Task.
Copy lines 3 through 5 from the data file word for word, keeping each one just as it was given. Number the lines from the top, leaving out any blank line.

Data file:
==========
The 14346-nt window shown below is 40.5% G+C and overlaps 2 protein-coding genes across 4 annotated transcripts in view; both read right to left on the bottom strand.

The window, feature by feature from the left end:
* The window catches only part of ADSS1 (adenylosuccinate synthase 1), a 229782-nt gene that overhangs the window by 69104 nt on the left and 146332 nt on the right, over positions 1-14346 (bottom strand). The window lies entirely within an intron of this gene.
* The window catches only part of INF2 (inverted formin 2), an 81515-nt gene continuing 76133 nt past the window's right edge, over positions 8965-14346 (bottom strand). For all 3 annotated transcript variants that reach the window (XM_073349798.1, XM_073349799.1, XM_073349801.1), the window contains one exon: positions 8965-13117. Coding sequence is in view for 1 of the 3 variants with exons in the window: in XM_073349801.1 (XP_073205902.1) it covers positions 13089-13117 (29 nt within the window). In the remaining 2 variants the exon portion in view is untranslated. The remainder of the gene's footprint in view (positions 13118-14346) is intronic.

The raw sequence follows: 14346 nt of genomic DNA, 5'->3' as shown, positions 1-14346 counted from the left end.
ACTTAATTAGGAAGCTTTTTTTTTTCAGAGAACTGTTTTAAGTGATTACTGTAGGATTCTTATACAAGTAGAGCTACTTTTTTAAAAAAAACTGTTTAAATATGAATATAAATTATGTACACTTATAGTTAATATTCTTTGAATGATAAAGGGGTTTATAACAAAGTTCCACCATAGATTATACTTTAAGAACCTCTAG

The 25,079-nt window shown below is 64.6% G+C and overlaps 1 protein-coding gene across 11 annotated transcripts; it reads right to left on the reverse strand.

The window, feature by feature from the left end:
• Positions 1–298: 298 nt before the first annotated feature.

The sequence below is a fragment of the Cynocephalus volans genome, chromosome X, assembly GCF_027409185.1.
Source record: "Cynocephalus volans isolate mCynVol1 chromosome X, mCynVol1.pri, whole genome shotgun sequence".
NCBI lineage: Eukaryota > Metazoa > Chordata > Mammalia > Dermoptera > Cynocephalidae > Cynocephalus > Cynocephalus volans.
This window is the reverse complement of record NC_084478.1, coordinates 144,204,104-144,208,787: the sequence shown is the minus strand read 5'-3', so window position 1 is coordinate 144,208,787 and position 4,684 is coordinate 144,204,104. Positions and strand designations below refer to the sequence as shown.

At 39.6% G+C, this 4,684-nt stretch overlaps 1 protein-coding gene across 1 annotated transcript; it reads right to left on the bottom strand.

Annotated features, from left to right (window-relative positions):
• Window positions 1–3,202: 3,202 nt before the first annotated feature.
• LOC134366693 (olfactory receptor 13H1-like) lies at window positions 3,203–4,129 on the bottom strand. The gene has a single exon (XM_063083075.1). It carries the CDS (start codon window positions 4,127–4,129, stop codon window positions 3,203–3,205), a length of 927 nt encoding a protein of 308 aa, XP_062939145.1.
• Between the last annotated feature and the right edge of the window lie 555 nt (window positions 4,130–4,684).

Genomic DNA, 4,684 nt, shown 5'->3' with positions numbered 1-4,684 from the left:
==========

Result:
* The window catches only part of ADSS1 (adenylosuccinate synthase 1), a 229782-nt gene that overhangs the window by 69104 nt on the left and 146332 nt on the right, over positions 1-14346 (bottom strand). The window lies entirely within an intron of this gene.
* The window catches only part of INF2 (inverted formin 2), an 81515-nt gene continuing 76133 nt past the window's right edge, over positions 8965-14346 (bottom strand). For all 3 annotated transcript variants that reach the window (XM_073349798.1, XM_073349799.1, XM_073349801.1), the window contains one exon: positions 8965-13117. Coding sequence is in view for 1 of the 3 variants with exons in the window: in XM_073349801.1 (XP_073205902.1) it covers positions 13089-13117 (29 nt within the window). In the remaining 2 variants the exon portion in view is untranslated. The remainder of the gene's footprint in view (positions 13118-14346) is intronic.

The raw sequence follows: 14346 nt of genomic DNA, 5'->3' as shown, positions 1-14346 counted from the left end.